Aug 7, 2012

12th August 2012; Asghar Farhadi's A Separation

Written, produced, and directed by Asghar Farhadi
Cinematography by Mahmoud Kalari
Edited by Hayedeh Safiyari
Iran, 2011, color, 123 min.
Persian with English subtitles
Perks Mini Theater
12th Aug 2012 ; 5.45pm

One of the perennial and most fruitful subjects of cinema is relationships, especially those of married couples. Regardless of ethnicity, religion, class, location, or gender, most couples will have problems where the regrettable solution seems to be separation, divorce, or disappearance. Iranian director Asghar Farhadi’s protagonists, Nader and Simin, have reached such an impasse. After 14 years of marriage, Simin wants to take their 13-year-old daughter and emigrate to another country with or without her husband, to a place where she and Termeh can seek greater opportunities as women.Besides being satisfied with his job and social position already, Nader has to take care of his incapacitated father and consequently refuses to leave Iran. Termeh refuses to join her mother, who definitely will not leave Iran without her daughter. Thus, they have reached an impasse, which could be replicated within practically any country, especially for the “Sandwich Generation” which finds itself taking care of both school-age children and elderly parents. Thus, A SEPARATION is a global film which can speak to all audiences.However, when Simin secures a woman to come clean the house and watch after the elderly, usually bed-ridden father with Alzheimer’s, then aspects of Islamic culture become critical to the story and create all manner of unfamiliar but haunting conflicts and complications. Nader returns one day to find his father tied to the bed and Razieh absent. She has a good reason for this, but Nader doesn't know it and neither do we. He fires her. Meantime she suffers a miscarriage and her husband sues Nader for causing it by pushing her down.The writer-director, Asghar Farhadi, tells his story with a fair and even hand. His only agenda seems to be to express empathy. Although the judge may be tending against our own sympathies, we understand why he does so and may be correct to do so. That a director can make such a sympathetic film in such a troubled time is a tribute to his strength of character.In conclusion, Farhadi has purposely left his film without one. He states very intriguingly and provokingly: “I don’t think it’s important for the audience to know my intention. I’d rather they left the cinema with questions. I believe that the world today needs more questions than answers. Answers prevent you from questioning, from thinking. From the opening scene, I aimed to set this up. The film’s first question is whether an Iranian child has a better future in his or her own country or abroad. There is no set answer. My wish is that this film will make you ask yourselves questions, such as these ones.”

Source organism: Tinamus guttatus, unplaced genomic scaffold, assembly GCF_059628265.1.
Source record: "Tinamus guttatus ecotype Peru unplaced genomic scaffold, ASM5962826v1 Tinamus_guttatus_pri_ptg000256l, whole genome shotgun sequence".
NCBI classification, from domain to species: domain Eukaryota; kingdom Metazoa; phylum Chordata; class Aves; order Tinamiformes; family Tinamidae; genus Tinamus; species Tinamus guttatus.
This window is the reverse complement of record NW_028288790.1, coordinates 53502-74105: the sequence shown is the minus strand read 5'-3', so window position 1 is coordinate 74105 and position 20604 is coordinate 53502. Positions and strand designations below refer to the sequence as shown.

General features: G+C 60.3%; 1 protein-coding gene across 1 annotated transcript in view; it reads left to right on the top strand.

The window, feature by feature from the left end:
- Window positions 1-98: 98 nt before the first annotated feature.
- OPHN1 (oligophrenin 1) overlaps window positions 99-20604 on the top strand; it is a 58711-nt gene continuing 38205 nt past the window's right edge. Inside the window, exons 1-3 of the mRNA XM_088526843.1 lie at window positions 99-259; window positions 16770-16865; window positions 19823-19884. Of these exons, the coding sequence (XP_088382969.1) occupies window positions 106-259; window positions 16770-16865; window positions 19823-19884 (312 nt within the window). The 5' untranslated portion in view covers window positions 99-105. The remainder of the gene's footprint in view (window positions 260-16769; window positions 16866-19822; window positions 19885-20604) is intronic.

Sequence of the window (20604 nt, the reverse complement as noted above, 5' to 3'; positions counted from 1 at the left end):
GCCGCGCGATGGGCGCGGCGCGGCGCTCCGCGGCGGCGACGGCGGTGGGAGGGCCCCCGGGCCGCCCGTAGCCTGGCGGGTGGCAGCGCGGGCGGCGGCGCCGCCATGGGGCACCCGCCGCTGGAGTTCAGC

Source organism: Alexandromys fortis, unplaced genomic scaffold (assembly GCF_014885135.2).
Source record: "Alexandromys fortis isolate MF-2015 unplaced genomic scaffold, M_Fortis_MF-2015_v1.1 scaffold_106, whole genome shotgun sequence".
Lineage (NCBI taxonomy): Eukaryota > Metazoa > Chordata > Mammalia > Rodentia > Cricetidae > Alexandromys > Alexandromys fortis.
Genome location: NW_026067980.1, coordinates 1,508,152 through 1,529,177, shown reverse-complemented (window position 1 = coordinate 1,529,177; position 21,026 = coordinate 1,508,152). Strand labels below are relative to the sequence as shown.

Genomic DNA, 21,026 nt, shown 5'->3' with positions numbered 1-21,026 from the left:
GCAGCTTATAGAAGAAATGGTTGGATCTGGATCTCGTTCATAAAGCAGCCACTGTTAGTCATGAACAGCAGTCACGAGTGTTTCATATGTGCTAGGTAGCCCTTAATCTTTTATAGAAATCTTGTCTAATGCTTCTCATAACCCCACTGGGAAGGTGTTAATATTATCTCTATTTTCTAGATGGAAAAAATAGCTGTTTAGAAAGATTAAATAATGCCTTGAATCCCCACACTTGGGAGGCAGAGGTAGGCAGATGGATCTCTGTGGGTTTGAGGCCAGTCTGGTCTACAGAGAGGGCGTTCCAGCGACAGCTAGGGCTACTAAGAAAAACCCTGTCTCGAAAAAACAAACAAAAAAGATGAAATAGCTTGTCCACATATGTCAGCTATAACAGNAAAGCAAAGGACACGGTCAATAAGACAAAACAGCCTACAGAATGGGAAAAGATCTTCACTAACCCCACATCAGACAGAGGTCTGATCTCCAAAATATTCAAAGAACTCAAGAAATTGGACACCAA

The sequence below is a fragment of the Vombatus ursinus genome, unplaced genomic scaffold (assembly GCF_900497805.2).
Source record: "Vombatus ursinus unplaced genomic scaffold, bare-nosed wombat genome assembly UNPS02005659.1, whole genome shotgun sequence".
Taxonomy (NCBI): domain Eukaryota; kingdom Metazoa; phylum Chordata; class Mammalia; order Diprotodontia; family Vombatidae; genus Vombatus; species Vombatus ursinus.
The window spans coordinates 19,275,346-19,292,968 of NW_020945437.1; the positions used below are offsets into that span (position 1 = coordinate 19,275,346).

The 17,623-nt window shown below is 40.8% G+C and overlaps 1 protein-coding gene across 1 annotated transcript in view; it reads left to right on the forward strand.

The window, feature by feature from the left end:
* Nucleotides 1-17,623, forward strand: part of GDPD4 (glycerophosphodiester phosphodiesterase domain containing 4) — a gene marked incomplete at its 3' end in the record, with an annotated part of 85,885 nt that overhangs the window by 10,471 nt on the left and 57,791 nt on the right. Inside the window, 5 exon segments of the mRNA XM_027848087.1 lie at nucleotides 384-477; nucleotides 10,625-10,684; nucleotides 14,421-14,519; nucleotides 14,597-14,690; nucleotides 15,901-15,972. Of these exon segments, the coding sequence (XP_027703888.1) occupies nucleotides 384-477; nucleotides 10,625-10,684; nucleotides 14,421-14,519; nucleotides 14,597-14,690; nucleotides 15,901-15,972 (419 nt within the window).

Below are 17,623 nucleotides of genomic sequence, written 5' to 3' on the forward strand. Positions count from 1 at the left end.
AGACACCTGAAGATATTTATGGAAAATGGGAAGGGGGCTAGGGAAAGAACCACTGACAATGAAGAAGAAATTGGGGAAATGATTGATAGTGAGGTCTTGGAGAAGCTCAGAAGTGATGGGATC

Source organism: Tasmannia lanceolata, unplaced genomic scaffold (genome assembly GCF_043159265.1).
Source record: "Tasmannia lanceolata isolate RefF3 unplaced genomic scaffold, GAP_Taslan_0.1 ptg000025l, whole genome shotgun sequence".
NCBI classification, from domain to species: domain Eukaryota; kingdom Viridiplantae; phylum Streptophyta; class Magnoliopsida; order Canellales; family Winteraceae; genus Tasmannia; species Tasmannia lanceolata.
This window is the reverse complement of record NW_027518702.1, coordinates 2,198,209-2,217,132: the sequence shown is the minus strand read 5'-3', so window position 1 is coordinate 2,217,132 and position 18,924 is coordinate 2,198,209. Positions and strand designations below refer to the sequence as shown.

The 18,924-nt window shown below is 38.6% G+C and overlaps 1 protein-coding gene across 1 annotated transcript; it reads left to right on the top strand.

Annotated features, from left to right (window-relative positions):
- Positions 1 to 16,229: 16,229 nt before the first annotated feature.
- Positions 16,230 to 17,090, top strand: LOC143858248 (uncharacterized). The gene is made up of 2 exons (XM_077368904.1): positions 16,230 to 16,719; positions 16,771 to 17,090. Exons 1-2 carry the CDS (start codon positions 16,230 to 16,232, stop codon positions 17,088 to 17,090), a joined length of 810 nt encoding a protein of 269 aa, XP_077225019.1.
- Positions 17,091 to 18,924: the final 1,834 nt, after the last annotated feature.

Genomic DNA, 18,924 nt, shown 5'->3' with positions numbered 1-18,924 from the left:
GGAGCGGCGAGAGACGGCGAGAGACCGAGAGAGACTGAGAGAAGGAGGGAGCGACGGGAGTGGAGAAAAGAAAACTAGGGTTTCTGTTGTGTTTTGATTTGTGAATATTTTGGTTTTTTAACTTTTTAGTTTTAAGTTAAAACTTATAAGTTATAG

Asghar Farhadi

Asghar Farhadi was born in Isfahan, Iran in 1972. Whilst at school he became interested in writing, drama and the cinema, took courses at the Iranian Young Cinema Society and started his career as a filmmaker by making super 8mm and 16mm films.
He graduated with a Master’s Degree in Film Direction from Tehran University in 1998.
During his studies, he not only wrote and directed student plays, but also wrote plays for national radio and directed for television with such shows as the hit series Tale of a City.
In 2001, Farhadi wrote the screenplay for Ebrahim Hatamikia’s box-office and critical success Low heights.
His directorial debut was with 2003’s Dancing in the Dust. This film went on to participate in the Moscow Film Festival, where it won both the Best Leading Actor and Film Critics awards.
Farhadi made his second feature film, Beautiful City, in 2004 which won the Best feature film award at the Warsaw Film Festival 2004, the India International Film Festival and Moscow’s Faces of Love Film Festival. “Chahar shanbeh souri / Fireworks Wednesday”, his third feature, award winner at the Locarno International Film Festival 2006, has also been successful in other international festivals. The film has been released in both Europe and the USA.
On 19 December 2011, he was announced as being on the jury for the 62nd Berlin International Film Festival, scheduled to be held in February 2012. On 15 January 2012, his movie Nader and Simin, A Separation won the Golden Globe for the Best Foreign Language Film.The film was also the official Iranian submission for the Best Foreign Language Film at the 2012 Academy Awards where apart from getting nominated[7] in this category, it also received a nomination in the Best Original Screenplay category. On the 26 February 2012, Nader and Simin, A Separation became the first Iranian movie to have received an Oscar for the best foreign language film at the 84th edition of the Academy Awards. This marked Farhadi as the first Iranian to have won an Academy Award in any of the competitive categories.

No comments: